Why Preventing, Mitigating & Fighting Abuse Concern Everyone
Thomas Rickert and Lars Steffen from the eco Association, on the importance of acting and collaborating in the fight against abuse involving the DNS.
Can you imagine a world without the Internet? Probably not. It is the proven backbone of providing and sharing data, information, and services. Digitalization has probably already reached every aspect of our life. Very often the Internet is a mirror of reality. That means in turn that, very often, the Internet plays home to both the good and the bad. This is not a surprise. Given that the Internet is no longer new, the majority of the Internet industry is well prepared and active at preventing, mitigating, and fighting abusive activities online. However, what is new is the level of discussion and debate on abuse, as we currently see on DNS abuse.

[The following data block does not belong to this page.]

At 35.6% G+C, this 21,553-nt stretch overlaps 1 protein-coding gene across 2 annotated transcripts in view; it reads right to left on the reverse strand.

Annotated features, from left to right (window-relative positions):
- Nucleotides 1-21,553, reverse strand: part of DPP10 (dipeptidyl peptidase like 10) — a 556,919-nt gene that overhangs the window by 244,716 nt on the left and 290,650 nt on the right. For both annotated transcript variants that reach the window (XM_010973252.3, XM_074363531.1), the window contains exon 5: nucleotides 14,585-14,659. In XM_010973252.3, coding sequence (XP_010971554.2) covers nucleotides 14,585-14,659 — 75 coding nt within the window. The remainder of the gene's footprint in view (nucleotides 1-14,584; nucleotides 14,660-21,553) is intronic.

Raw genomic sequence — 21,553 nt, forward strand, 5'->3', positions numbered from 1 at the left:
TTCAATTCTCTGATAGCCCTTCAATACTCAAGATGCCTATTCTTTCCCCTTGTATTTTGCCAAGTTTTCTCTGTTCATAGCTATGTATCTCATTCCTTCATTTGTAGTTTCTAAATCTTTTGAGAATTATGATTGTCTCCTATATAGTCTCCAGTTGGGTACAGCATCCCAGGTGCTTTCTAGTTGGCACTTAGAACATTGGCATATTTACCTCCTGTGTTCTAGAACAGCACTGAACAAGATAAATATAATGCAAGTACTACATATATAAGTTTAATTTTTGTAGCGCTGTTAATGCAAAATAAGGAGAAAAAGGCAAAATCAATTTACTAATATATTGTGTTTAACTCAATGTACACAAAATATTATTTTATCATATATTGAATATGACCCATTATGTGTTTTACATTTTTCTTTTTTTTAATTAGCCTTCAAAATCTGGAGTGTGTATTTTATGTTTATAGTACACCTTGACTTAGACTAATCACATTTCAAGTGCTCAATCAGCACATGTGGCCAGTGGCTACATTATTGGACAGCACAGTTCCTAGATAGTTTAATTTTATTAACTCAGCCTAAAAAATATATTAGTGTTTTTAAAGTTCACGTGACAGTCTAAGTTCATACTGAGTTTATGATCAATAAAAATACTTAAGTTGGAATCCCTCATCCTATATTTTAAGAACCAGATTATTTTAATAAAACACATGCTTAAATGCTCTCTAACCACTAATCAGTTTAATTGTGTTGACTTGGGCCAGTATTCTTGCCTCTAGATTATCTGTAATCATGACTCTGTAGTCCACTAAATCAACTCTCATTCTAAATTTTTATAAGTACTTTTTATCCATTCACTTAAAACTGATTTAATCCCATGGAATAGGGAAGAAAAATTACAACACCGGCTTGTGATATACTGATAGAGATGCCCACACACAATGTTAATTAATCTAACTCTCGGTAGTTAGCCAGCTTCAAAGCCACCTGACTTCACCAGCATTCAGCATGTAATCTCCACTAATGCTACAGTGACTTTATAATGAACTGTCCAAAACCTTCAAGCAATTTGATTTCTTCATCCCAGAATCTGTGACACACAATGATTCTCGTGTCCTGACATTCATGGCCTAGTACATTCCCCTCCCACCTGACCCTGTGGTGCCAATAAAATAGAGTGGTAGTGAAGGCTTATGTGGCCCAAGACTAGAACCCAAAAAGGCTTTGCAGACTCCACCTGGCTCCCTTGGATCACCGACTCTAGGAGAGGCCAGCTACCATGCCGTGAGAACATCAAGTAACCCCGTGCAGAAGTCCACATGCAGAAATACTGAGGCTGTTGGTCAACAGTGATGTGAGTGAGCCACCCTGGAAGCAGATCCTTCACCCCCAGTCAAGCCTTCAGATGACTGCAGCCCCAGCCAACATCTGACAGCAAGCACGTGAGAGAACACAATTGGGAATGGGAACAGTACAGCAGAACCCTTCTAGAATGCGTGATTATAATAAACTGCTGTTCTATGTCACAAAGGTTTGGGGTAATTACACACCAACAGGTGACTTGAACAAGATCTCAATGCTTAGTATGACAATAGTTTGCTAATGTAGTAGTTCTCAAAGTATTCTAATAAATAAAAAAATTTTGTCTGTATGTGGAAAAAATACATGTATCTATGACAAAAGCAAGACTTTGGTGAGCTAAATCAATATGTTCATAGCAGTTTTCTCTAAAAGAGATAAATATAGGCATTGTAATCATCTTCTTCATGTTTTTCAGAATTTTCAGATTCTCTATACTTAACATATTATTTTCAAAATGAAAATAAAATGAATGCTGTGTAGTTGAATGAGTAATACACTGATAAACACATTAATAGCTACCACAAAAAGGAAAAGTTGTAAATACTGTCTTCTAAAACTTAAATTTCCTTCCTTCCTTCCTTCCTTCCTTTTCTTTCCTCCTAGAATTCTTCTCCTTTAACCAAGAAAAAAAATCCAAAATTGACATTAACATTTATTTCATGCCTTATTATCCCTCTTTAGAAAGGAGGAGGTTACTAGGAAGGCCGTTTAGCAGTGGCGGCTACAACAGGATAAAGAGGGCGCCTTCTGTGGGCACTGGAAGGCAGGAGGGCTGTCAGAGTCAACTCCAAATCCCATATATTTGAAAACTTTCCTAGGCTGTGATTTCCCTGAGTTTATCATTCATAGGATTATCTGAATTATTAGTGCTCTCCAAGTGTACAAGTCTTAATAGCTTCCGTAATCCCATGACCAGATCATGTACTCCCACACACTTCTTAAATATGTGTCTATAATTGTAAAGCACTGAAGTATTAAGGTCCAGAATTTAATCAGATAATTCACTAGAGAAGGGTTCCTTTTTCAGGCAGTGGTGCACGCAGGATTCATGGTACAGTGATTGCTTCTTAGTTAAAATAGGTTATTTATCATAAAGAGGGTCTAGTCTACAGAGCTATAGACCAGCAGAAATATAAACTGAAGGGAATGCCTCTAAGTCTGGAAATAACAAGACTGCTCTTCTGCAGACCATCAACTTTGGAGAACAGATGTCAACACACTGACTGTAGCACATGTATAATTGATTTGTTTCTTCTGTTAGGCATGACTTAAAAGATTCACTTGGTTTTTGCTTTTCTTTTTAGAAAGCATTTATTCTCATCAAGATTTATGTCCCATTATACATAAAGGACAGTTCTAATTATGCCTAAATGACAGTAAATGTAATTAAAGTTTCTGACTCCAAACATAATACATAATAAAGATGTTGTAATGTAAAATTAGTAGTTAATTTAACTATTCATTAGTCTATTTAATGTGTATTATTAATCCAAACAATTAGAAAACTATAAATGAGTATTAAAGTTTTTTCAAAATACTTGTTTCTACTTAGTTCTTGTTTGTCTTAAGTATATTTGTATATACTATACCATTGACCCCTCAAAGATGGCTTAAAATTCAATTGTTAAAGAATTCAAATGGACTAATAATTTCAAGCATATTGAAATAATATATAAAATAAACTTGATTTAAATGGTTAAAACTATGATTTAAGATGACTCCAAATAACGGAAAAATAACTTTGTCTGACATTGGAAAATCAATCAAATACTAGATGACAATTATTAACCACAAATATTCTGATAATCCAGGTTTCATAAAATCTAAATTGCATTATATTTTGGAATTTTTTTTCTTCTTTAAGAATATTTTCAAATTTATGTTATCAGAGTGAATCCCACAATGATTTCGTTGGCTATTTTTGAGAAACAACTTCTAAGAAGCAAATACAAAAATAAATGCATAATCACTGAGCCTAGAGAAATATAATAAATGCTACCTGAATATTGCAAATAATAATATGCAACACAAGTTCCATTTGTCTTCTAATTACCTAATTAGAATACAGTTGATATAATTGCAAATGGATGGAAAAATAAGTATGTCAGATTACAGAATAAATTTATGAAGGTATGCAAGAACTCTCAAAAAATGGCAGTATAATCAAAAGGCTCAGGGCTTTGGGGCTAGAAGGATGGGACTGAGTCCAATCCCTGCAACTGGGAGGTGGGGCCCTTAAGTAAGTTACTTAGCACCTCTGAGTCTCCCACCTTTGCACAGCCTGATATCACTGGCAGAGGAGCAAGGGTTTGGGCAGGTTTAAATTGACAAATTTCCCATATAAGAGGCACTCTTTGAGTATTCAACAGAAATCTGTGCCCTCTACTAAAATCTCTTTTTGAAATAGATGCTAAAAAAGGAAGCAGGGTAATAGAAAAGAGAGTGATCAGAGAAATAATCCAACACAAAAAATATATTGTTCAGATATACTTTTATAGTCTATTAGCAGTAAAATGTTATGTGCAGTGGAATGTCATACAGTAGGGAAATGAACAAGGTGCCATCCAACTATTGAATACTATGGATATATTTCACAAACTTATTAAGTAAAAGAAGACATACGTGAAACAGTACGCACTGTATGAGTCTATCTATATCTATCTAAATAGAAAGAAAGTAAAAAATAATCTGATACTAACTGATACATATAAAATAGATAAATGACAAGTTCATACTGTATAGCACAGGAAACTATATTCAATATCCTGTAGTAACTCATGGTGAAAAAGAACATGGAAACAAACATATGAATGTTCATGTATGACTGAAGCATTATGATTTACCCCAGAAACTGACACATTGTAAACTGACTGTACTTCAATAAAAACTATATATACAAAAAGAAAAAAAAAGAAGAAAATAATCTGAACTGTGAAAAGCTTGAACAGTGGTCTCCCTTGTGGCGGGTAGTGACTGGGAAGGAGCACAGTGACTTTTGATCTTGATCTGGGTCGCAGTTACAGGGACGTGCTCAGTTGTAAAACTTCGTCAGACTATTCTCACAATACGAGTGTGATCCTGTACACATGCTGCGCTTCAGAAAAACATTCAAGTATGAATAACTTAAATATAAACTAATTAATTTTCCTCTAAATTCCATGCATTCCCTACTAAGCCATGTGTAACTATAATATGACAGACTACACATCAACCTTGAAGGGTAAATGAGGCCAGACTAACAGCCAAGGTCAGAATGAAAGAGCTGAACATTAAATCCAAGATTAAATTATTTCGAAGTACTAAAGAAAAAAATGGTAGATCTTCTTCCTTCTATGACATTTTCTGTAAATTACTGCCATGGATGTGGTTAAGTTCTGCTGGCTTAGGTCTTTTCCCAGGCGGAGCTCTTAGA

For example, even though the Internet Corporation for Assigned Names and Numbers (ICANN) and its multi-stakeholder community have already been engaged in an extended dialogue on the topic of DNS abuse for over a decade, the topic of DNS abuse seems to be on everyone's mind these days. No ICANN meeting goes by without sessions on DNS abuse, while every industry event seems to put panel discussions and workshops on its agenda, and on 31 January the European Commission published its own study on DNS abuse. There are also working groups, teams, and committees among the different parts of the ICANN community and a number of industry driven initiatives, like the Internet & Jurisdiction Policy Network, the DNS Abuse Institute by PIR, and eco’s topDNS Initiative, that help to structure the discussion.